Friday, June 5, 2020

The 1st Clue: Dog Tags


Excerpt from INAPPROPRIATE
by Sherry Morris

Holy smoke ‘em if you have ‘em. Dog tags were hidden inside my skein of yarn. The dead sailor’s tags were missing. These are his. I just know it. Why are dog tags stuffed inside my mother’s yarn?

As I flipped them around to read the name, I heard the clang and whoosh of the doors opening behind me. I stuffed the dog tags back into the skein, picked up the ball, knitting needles, my handout and pencil and glanced innocently at the reverend and my brother. They were walking and whispering and didn’t acknowledge me. I jumped out of my seat. It rolled back, bouncing off the wall and back to the table. I slipped past them and made a dash for compartment A.

I arrived and fastened the door behind me. Good, Mini Mary Agnes was gone. I heard the toilet whoosh. Oh poop. Now what?

I flipped the lid off my cooler and shoved the yarn inside, stuffing the loose tangle down into the water. I replaced the lid just as the bathroom door slammed into my back. I winced and rolled out of the way as best I could in the confined space.

Mary Agnes huffed and offered her unwashed hand to help me up.

I instead grabbed the ladder on the converted bunk bed and hoisted myself up, kicking the cooler under the chair all in the same swift movement. I heard the water sloshing.

“God punishes those who sin.”

“Excuse me? Are you saying I got hurt because I’m bad? And furthermore, you are the one who injured me. Do you think you are Lady God or something?”

“The holy Mrs. Donaldson paired you heathen writers up with us chosen ones to save your wicked souls.”

A knock at the door caused us to look out the corridor window at the reverend and my brother the conductor.

Mary Agnes glanced in the mirror, primped her hair and then opened the door.

“Sandra. Leave,” said Andy.

“What?” Was this be-mean-to-Sandra-night or something?

“We need to speak with Miss Starr privately,” said Pastor Donaldson.

Whatever. I squeezed past everyone and loped down the hall and into the parlor car. It was empty. I could see Tabloid Tilly out on the vestibule with her camera snapping away. I wondered how she could take pictures with just the little light outside.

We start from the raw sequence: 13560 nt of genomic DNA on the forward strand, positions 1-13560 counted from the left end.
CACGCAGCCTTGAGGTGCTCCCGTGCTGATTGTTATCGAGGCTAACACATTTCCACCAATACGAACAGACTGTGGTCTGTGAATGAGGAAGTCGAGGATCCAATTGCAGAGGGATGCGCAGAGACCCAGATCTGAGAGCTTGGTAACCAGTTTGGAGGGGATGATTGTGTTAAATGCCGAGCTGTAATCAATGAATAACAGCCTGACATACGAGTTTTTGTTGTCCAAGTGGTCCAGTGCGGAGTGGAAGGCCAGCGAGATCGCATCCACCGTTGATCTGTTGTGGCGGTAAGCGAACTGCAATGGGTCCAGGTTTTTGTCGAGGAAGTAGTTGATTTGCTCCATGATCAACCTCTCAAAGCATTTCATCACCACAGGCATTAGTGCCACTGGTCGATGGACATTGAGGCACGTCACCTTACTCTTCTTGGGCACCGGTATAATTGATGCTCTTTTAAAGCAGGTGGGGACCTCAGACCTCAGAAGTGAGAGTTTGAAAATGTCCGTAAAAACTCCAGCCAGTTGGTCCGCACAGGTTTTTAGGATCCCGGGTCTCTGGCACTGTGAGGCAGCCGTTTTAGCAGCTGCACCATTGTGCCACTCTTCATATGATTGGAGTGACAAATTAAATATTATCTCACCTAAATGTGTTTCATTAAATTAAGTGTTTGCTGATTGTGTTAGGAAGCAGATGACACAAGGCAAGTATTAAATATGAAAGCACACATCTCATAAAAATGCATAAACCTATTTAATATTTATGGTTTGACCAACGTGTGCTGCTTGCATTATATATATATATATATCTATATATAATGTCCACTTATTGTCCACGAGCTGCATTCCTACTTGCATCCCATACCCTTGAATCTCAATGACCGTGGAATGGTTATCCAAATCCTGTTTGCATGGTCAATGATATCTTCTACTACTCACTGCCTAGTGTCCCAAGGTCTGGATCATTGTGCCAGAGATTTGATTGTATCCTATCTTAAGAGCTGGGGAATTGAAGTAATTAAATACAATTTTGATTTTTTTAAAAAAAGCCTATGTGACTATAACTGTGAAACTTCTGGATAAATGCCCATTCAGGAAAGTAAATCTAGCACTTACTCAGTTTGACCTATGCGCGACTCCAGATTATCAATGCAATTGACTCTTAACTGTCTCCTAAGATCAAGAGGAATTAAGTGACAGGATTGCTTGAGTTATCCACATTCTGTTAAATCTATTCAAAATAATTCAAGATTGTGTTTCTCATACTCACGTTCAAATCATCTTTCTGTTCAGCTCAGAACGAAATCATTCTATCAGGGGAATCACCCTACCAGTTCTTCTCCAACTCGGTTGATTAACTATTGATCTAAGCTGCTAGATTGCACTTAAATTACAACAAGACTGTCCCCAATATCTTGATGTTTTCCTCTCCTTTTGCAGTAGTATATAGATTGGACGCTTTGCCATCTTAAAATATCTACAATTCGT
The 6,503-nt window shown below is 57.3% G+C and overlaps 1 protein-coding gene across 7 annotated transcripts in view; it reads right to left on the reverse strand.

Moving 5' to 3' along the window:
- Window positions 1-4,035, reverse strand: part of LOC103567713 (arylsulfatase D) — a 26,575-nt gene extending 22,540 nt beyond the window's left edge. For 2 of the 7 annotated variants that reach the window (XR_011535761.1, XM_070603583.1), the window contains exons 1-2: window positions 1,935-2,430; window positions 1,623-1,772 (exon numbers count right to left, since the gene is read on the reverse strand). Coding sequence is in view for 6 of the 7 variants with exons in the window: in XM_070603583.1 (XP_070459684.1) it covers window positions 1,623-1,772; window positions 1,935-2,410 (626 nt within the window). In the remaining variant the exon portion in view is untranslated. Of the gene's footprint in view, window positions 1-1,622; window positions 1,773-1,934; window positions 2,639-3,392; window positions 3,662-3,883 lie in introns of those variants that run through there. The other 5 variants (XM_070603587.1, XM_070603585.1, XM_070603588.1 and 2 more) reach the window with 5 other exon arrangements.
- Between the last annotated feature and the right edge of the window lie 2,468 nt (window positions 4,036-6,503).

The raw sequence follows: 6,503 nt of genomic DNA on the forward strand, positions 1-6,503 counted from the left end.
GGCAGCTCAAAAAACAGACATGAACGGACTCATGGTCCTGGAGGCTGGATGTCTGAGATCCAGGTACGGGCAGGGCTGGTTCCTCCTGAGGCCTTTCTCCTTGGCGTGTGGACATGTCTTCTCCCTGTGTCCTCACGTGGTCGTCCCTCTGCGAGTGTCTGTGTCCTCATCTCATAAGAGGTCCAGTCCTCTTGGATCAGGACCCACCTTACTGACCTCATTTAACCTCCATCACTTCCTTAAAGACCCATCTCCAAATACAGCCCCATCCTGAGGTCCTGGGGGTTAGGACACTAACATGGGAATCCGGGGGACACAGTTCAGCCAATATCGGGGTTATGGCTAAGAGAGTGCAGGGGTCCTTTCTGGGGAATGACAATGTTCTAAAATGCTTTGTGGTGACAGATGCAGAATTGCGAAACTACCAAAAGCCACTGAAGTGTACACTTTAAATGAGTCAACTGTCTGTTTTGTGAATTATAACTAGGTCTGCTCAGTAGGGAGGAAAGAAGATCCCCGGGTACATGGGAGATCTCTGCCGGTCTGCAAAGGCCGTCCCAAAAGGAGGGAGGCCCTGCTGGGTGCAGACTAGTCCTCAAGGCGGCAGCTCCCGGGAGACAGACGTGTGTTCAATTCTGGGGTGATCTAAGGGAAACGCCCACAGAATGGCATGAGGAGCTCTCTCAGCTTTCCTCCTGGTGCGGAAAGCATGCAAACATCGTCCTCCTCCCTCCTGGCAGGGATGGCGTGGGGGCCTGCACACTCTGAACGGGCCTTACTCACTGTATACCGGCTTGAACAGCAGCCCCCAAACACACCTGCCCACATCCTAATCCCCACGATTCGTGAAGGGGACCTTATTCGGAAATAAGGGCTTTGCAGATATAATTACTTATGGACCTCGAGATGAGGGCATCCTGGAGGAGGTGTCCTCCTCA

I poured myself a cup of hot water and plunked sugar cubes and a teabag into it.

Settling onto the rounded sofa, I stared out the window into the blackness.

“You can’t go back to your room,” said Andy.

He had startled me. “What?”

The reverend will be staying with Miss Starr for the rest of the night.”

I shook my head in incredulity. “That’s too twisted. Do you mean that Reverend Donaldson is taking my place?”

“Yeppers.”

“That’s kooky. He and Rosemary surely have a huge suite. What is going on, Andy?”

“The body you discovered this morning. He was her brother.”

The train pitched hard to the left. Scalding tea slopped onto my lap. I whimpered.

Andy pulled a handkerchief from his breast pocket and tossed it to me. I blotted and waited for a believable explanation.

“Mary Agnes Starr is a regular member of Donaldson’s congregation and he says she’s a little bipolar but rarely takes her meds. So with that information Hernandez decided not to interview her until morning.”

“Wait. William is on the train? Or will he get on in the morning? Why didn’t they just take her off the train? Isn’t this a bizarre way to conduct an investigation? What do they think she knows?”

“I don’t question the brass. Just do as told. But this seems quite irregular to me, too. Anyhow don’t disturb them.”

“So where am I supposed to sleep then?”

“Curl up here. I’ll find you a blanket.”

“My back will be all out of whack in the morning. It’s injured anyhow. Mary Agnes slammed the bathroom door on me. Let me stay with you.”

“Jimmy Tamales is snoring in my bottom bunk.”

“Fine. I’ll go to Mom’s room.”

“Her top bunk doesn’t have a mattress.”

“Why?”

“Gross story from the last crusade. Believe me you don’t want to know…”

I sighed and pursed my lips. “Hey, the other speaker didn’t get on yet. I can take his room.” Thank goodness I remembered. Cool. I’d be in Tony O’Rourke’s room before he was. Maybe there was some sort of telepathic muse waiting.

“The lieutenant is holed up in there. Made it into a mobile command center.”

“Of course. Lieutenant Hernandez is the ever efficient investigator. Always leaving me in the lurch.” I wished I hadn’t said that out loud.

“I’ll be back with a blanket.” Andy exited toward the sleeper.

The back door clanged shut as Tabloid Tilly stomped inside. I flinched. She shuffled past me in a haze of cigar smoke. Her huge camera dangled around her Olive Oil neck.

I opened my mouth to greet her but she didn’t meet my eye. I don’t think she’d ever spoken to me before. An odd one, that Aussie. An air of I’m better than you about her. I’d noticed that with Australians. The women I’d encountered were aloof and the men were really cute but took stupid chances.

When I was fourteen Mom had an Australian e-pal come to stay with us for three weeks. They’d met in an internet knitting room. The woman was visiting North, Central and South America one winter. She was ping-ponging her way across the continents cheaply because she invited herself to stay with other online knitters. Well, okay so I never figured out how they knitted online but apparently Mom enjoyed it.

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